At all events, this plant, and not our tares, is what must be understood by the term in the parable—although it would be unwise now to substitute the one term for the other in our Bibles. In the figurative representation of the parable, apart from the language in which it is expressed, there is seldom any difficulty. Only, it is necessary to exercise caution, so as not to extend the representation too far—carry it beyond the bounds within which it was intended to move. Thus, in the parable of the unjust steward, who is set up as a representative in the worldly sphere, of a selfish and carnal wisdom, choosing skillfully its means for the accomplishment of a desired end, we must take care to confine it to that one point, and abstain from giving it a more general direction. There is a higher wisdom even in the world than what is there exhibited, a wisdom that extends to the choice of a proper end, as well as to the employment of proper means:—but this is not brought into view in the representation of the parable..
Second: the Central Point
The next thing to be attended to in the interpretation of the parables, is the main theme or leading idea, which they are severally intended to illustrate. For, there always is what may be so characterized—some special aspect of the Divine kingdom, or some particular line of duty to be followed, or of danger to be shunned, which the parable aims at exhibiting, and to which all its imagery is subservient. This, as Lisco has justly observed,
is the center and kernel of the parable, and till it has been discovered and accurately determined, we need not occupy ourselves with the individual parts; since these can only be seen in their true light, when contemplated from the proper center. We may compare…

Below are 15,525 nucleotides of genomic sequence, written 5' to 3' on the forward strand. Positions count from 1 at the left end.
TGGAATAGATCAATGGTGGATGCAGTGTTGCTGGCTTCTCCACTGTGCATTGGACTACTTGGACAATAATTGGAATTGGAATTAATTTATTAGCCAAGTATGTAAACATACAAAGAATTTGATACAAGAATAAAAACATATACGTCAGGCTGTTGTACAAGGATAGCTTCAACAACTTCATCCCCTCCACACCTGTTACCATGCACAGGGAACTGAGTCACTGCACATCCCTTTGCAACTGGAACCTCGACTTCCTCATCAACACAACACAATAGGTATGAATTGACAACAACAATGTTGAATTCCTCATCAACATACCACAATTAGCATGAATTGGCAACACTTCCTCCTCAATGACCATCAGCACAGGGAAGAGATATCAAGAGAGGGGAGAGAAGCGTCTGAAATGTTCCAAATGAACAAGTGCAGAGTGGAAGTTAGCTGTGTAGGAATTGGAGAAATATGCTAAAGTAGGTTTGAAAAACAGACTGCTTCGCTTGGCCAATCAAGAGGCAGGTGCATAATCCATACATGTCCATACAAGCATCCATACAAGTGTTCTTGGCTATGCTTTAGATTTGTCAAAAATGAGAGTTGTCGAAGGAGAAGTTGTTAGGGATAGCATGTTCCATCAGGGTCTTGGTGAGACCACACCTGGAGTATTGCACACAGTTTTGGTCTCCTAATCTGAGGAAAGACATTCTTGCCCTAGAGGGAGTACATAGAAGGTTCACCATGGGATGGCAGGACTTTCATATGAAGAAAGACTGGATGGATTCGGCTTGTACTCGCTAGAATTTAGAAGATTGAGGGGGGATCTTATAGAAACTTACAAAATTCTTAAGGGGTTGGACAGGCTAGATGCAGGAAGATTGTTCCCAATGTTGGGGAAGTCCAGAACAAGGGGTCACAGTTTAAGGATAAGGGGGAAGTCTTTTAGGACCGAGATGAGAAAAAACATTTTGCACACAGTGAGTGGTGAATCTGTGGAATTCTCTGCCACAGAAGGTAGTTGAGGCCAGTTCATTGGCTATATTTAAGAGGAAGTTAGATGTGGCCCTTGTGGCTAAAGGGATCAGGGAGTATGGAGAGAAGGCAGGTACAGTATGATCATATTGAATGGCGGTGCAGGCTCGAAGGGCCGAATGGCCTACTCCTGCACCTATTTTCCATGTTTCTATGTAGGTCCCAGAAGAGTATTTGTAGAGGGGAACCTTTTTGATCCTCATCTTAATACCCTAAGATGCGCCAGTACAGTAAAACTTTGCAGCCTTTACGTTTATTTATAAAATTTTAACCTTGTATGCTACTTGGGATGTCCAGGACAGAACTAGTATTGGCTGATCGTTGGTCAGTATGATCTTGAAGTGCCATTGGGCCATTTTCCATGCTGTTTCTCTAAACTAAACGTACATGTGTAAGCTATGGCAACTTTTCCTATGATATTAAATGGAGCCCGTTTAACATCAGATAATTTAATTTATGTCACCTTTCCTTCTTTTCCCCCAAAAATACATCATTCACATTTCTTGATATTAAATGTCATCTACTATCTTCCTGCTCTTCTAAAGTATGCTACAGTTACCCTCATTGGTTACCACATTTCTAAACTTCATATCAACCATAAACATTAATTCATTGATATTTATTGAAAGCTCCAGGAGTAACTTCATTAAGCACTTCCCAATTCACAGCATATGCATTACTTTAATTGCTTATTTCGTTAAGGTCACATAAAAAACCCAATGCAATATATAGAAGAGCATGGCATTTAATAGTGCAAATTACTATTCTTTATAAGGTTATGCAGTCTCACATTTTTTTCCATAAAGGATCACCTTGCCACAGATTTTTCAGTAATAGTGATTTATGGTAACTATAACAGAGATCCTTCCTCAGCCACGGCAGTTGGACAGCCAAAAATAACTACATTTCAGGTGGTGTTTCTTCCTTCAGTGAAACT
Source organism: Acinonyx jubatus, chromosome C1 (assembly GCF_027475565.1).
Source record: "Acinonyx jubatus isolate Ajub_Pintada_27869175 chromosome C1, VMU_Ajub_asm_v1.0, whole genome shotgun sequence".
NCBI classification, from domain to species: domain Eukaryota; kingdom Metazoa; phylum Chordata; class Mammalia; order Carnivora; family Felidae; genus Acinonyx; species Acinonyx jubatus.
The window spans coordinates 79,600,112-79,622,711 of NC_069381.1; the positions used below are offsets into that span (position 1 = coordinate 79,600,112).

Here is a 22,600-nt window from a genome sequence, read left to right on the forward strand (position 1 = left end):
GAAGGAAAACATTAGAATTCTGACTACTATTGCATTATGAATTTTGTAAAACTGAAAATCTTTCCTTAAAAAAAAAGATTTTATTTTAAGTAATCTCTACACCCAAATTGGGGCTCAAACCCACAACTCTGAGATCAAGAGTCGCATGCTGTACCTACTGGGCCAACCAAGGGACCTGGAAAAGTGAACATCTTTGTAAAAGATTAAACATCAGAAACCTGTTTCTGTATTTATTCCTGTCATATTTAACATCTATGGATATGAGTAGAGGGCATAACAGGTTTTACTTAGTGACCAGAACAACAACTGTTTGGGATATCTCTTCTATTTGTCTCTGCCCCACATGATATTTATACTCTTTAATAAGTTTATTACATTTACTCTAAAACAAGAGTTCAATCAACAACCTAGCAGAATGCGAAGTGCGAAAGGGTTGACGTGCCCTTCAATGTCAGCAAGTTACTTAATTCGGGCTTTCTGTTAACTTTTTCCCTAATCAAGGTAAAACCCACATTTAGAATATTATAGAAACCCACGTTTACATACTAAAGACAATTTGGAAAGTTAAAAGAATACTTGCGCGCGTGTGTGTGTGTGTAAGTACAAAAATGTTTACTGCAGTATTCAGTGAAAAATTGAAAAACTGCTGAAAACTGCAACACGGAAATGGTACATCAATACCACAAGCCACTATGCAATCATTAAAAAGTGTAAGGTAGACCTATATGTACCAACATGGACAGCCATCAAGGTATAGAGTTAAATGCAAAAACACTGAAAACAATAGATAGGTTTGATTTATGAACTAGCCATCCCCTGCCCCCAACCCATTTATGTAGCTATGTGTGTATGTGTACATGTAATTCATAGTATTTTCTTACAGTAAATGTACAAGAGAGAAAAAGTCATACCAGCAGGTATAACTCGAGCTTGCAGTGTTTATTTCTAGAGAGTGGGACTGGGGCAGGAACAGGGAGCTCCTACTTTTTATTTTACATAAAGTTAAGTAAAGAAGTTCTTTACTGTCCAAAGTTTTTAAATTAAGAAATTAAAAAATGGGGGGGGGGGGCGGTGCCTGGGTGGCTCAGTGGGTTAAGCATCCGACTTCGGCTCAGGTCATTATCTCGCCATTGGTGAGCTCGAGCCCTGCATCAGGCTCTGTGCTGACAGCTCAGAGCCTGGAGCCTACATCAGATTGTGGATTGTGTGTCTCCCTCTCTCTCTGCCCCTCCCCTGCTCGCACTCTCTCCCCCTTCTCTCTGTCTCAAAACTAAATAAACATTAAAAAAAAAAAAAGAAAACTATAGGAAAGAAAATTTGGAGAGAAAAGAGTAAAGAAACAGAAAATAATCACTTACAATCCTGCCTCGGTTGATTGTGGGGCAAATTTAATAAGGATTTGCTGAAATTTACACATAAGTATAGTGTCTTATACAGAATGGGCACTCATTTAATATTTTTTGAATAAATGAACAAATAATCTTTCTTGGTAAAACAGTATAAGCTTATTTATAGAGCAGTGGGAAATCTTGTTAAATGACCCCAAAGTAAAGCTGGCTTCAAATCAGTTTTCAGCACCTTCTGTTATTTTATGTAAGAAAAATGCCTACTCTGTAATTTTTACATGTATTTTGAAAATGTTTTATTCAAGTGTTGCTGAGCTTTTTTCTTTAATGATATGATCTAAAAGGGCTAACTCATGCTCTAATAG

…the whole parabolical representation to a circle, the center of which is the Divine truth or doctrine, and the radii are the several figurative traits in the narrative. So long as we do not stand in the center, neither does the circle appear in an entirely round form, nor do the radii seem in their proper order, as all tending to the center, and in beautiful uniformity:—this is done, when the eye surveys everything from the center. So is it precisely in the parable. If we have brought clearly and distinctly out its central point, its principal idea, then also the relative position and right meaning of its several parts become manifest, and we shall only dwell upon these in so far as the main theme can thereby be rendered more distinct.
In order to arrive correctly at this main theme, beside an exact and careful examination of the parable itself, the chief help is to be sought in the connection; and if this is closely considered, and the light it furnishes applied to the illustration of the subject, we shall rarely, if ever, be left in doubt as to the principal idea or doctrine which it was designed to unfold.
A few of the earlier parables, all those recorded in chapter 13 of Matthew, and which were delivered about the same time, having been uttered one after another, without anything intervening between them in speech or action, can consequently derive no benefit from the immediate context. But with that exception, all the parables in the Synoptic evangelists are connected with occasions of an historical kind, very often also are preceded by a direct address; and then the principle couched in the address, or which the historical occasion served to bring out, is resumed, and for all times thrown into the form of an attractive and striking parable..
The Rich Fool
Possibly, the parable may carry the instruction somewhat farther than was done by what immediately preceded, but it will be found to be only in the same line. Thus the beautiful and impressive parable of the rich fool, recorded in chapter 12 of Luke, was occasioned by a person rudely interrupting Jesus, and requesting his interference with that person’s brother, in order to obtain a division of the inheritance. Our Lord first repelled the intrusion by asking, “Man, who made Me a judge or a divider over you?” and then delivered to His followers the appropriate counsel, “Take heed, and beware of covetousness: for a man’s life consisteth not in the abundance of the things which he possesseth.” Now, the parable that follows is simply an embodiment of this great lesson, which is thrown into the parabolic form, to clothe it with life-like freshness, and give it a more impressive and touching influence on the heart..